Patrick Anthony Langan-Byrne

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Patrick Anthony Langan Byrne
Clogherhead, County Louth, Ireland
Died16 October 1916 (aged 20–21)
Commemorated at
AllegianceUnited Kingdom
Service/branchBritish Army
Years of service1914–1916
RankSecond Lieutenant
Unit30th Brigade, RFA
No. 24 Squadron RFC
Battles/warsWorld War I
 • Western Front
AwardsDistinguished Service Order

Second Lieutenant Patrick Anthony Langan Byrne DSO (1895 – 16 October 1916) was an Irish flying ace of the First World War credited with ten aerial victories.[1]

Early life and education[edit]

Byrne was born in Clogherhead, Co. Louth, the son of Dr. and Mrs. J. V. Byrne.[2] He was educated at Clongowes.[3]

World War I[edit]

Langan-Byrne was commissioned as a temporary second lieutenant in the Royal Field Artillery on 9 October 1914,[4] serving in 129th Battery, 30th Brigade.[2] He was later seconded to the Royal Flying Corps, in which he was appointed a flying officer on 4 August 1916.[5]

Langan-Byrne flew an Airco DH-2 such as this for his victories.

Langan-Byrne began his victories on 31 August 1916, when he used Airco DH.2 No. 6011 to force an enemy aircraft to land. Three days later, he drove a German fighter aircraft down out of control for his second win. On 15 September, he switched to DH.2 No. 7911 and shot down another German fighter in flames. The next day, Byrne destroyed a Fokker D.II. Then, between 21 and 28 September, he ran off a string of five "forced to land" victories. His being shot down by four Germans on 23 September did not seem to daunt him. [6]

He was appointed a flight commander with the temporary rank of captain on 14 October[7] just prior to his last victory on the morning of 16 October. That afternoon he was airborne for his second sortie of the day. He led "B" Flight right for Oswald Boelcke, commander of Jasta 2, who promptly killed him for the German ace's 34th victory. Langan-Byrne's grave site is unknown, though it is known he was buried.[1][8] His Officer Commanding, Major Lanoe Hawker, lamented, "He was such a nice lad, as well as the best officer I have ever met."[9] As a flying casualty of the Western Front with no known grave he is commemorated at the Arras Flying Services Memorial.[2]

List of aerial victories[edit]

Combat record[1]
No. Date/Time Aircraft/
Serial No.
Opponent Result Location
1 31 August 1916
@ c.1800
Enemy aircraft Forced to land North of Bapaume
2 2 September 1916
@ 1935
Single-seat fighter Out of control Beaulencourt
3 15 September 1916
@ 0830
Single-seat fighter Destroyed in flames North-east of Morval
4 16 September 1916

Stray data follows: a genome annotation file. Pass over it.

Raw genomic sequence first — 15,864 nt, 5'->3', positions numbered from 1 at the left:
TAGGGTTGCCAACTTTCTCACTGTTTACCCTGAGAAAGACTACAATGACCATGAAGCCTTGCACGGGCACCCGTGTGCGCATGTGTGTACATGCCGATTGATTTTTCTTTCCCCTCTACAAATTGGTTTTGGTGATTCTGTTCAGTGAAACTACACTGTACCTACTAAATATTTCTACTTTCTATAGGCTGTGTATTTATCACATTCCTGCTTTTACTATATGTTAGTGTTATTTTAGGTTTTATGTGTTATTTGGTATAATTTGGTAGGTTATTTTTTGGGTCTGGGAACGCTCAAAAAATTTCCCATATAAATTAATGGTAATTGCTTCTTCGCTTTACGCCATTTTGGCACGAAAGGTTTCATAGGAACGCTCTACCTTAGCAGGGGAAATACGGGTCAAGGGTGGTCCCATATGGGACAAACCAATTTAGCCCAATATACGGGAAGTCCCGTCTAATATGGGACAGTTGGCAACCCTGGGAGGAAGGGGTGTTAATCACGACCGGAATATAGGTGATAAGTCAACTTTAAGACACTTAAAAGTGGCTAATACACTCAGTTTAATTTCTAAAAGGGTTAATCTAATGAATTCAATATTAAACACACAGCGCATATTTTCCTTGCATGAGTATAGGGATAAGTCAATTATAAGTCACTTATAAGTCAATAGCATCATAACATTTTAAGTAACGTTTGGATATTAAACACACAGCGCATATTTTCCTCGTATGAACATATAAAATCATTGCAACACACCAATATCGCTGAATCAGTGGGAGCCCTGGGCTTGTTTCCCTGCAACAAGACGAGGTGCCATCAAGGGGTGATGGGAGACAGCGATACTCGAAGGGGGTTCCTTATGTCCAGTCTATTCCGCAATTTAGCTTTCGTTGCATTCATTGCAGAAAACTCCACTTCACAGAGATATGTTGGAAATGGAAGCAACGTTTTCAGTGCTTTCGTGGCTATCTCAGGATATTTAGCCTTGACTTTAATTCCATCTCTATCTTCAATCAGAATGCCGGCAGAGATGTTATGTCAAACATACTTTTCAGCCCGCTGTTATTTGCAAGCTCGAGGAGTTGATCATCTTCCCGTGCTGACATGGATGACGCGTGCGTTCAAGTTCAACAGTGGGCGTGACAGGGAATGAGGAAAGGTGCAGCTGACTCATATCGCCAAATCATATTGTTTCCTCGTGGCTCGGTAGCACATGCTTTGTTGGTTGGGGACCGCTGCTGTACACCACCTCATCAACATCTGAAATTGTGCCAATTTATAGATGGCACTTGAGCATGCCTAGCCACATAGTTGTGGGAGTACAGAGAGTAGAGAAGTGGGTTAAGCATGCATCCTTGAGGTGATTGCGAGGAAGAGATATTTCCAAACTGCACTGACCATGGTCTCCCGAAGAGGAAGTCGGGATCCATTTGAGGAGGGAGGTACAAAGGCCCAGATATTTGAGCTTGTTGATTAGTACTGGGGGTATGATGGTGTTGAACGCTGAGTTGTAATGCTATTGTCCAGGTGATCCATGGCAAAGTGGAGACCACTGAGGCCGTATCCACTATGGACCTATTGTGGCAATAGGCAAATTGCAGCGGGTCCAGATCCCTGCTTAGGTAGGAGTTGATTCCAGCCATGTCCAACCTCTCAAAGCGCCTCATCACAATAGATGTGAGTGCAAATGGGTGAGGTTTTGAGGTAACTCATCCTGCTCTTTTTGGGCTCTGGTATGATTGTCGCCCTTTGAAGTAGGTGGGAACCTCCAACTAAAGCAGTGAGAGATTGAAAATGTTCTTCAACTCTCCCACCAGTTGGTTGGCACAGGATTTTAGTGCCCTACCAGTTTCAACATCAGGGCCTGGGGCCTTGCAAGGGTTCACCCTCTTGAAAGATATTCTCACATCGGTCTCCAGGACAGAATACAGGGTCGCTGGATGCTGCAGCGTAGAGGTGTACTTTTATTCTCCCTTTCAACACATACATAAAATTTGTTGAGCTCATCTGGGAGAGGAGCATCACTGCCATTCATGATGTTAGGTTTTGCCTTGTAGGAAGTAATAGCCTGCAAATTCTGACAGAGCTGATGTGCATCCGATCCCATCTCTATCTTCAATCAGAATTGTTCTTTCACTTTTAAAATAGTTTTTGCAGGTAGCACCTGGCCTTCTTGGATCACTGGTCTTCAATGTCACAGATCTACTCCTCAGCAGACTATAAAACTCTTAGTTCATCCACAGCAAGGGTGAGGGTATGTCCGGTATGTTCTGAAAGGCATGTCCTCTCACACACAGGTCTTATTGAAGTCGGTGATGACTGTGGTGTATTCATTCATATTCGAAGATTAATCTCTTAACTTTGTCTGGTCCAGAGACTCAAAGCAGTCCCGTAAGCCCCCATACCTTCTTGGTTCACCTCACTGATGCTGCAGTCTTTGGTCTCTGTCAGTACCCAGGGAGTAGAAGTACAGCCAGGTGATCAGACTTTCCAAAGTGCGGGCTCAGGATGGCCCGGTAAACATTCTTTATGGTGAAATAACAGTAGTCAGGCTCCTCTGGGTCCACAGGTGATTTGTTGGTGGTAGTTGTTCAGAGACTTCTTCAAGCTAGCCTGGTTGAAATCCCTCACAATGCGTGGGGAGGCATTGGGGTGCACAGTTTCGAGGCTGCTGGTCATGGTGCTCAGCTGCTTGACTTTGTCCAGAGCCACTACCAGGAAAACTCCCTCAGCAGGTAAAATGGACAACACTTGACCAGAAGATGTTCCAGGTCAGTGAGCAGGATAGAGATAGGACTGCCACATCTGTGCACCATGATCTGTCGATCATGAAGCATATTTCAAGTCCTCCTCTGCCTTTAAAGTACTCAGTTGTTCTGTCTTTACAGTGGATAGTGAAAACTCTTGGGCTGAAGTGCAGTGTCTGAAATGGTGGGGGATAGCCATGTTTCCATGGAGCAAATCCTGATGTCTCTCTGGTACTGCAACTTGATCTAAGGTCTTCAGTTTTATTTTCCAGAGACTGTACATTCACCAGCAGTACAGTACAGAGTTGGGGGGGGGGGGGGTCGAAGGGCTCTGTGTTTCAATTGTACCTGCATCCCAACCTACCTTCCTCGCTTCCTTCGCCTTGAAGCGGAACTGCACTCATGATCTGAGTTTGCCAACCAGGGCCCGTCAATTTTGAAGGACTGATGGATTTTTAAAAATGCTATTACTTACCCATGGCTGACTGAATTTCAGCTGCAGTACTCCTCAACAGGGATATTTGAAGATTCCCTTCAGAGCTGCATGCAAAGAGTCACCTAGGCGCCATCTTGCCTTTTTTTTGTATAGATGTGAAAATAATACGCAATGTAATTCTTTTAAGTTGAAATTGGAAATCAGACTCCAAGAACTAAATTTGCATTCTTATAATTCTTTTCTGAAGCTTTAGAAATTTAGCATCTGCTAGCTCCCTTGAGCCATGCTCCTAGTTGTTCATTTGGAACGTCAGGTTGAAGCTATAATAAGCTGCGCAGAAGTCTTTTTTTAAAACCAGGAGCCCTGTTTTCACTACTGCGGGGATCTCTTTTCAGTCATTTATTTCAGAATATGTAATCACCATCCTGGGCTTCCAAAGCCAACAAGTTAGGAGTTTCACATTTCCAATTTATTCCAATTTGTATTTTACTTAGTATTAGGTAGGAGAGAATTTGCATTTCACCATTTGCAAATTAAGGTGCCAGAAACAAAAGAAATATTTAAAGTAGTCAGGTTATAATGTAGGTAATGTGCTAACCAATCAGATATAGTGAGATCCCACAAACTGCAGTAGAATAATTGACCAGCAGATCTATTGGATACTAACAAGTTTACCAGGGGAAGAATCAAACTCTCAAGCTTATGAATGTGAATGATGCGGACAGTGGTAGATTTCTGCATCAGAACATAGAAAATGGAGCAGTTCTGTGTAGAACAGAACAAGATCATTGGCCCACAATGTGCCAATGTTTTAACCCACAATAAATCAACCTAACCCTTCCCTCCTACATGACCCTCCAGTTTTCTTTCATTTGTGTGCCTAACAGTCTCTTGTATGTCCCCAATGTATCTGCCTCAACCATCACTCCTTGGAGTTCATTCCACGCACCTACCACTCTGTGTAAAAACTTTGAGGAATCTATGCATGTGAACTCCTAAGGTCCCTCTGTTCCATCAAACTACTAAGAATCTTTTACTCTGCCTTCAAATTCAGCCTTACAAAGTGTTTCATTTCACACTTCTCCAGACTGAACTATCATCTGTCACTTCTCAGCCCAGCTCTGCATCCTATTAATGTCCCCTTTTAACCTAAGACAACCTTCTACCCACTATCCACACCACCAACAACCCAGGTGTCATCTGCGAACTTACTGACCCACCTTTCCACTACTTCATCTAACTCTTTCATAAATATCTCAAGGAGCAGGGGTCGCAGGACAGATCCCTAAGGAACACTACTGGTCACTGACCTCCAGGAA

@ 1900
Fokker D.II Destroyed Achiet
5 21 September 1916
@ 1745
LVG two-seater Forced to land North of Miraumont
6 22 September 1916
@ 1140
Enemy aircraft Forced to land Vélu
7 22 September 1916
@ 1800
Rumpler two-seater Forced to land Grandcourt
8 23 September 1916
@ 0815
Rumpler two-seater Forced to land East of Combles
9 28 September 1916
@ 1710
LVG two-seater Forced to land Rocquigny
10 16 October 1916
@ 1030
Albatros D.I Forced to land Biefvillers

Honours and awards[edit]

Distinguished Service Order
Second Lieutenant Patrick Anthony Langan-Byrne, Royal Artillery and Royal Flying Corps.
"For conspicuous skill and gallantry. He has shown great pluck in attacking hostile machines, often against large odds. He has accounted for several. On one occasion, with two other machines, he attacked seventeen enemy machines, shot down one in flames and forced another to land."[10]


  1. ^ a b c "Patrick Anthony Langan-Byrne". The Aerodrome. 2016. Retrieved 20 May 2016.
  2. ^ a b c "Casualty Details: Byrne, Patrick Anthony Laugan". Commonwealth War Graves Commission. 2016. Retrieved 20 May 2016.
  3. ^ "Catholics in the War Honours". The Tablet: 12. 25 November 1916. Retrieved 20 May 2016.
  4. ^ "No. 28932". The London Gazette. 9 October 1914. p. 8043.
  5. ^ "No. 29723". The London Gazette. 25 August 1916. p. 8399.
  6. ^ Shores, Franks & Guest (1990), p. 231.
  7. ^ "No. 29801". The London Gazette (Supplement). 24 October 1916. p. 10378.
  8. ^ Guttman & Dempsey (2009), pp. 40–44.
  9. ^ Guttman & Dempsey (2009), p. 45.
  10. ^ "No. 29824". The London Gazette (Supplement). 14 November 1916. p. 11041.
  • Guttman, Jon & Dempsey, Harry (2009). Pusher Aces of World War I. Oxford, UK: Osprey Publishing. ISBN 978-1-84603-417-6.
  • Shores, Christopher; Franks, Norman & Guest, Russell (1990). Above the Trenches: A Complete Record of the Fighter Aces and Units of the British Empire Air Forces 1915-1920. London: Grub Street. ISBN 978-0-948817-19-9.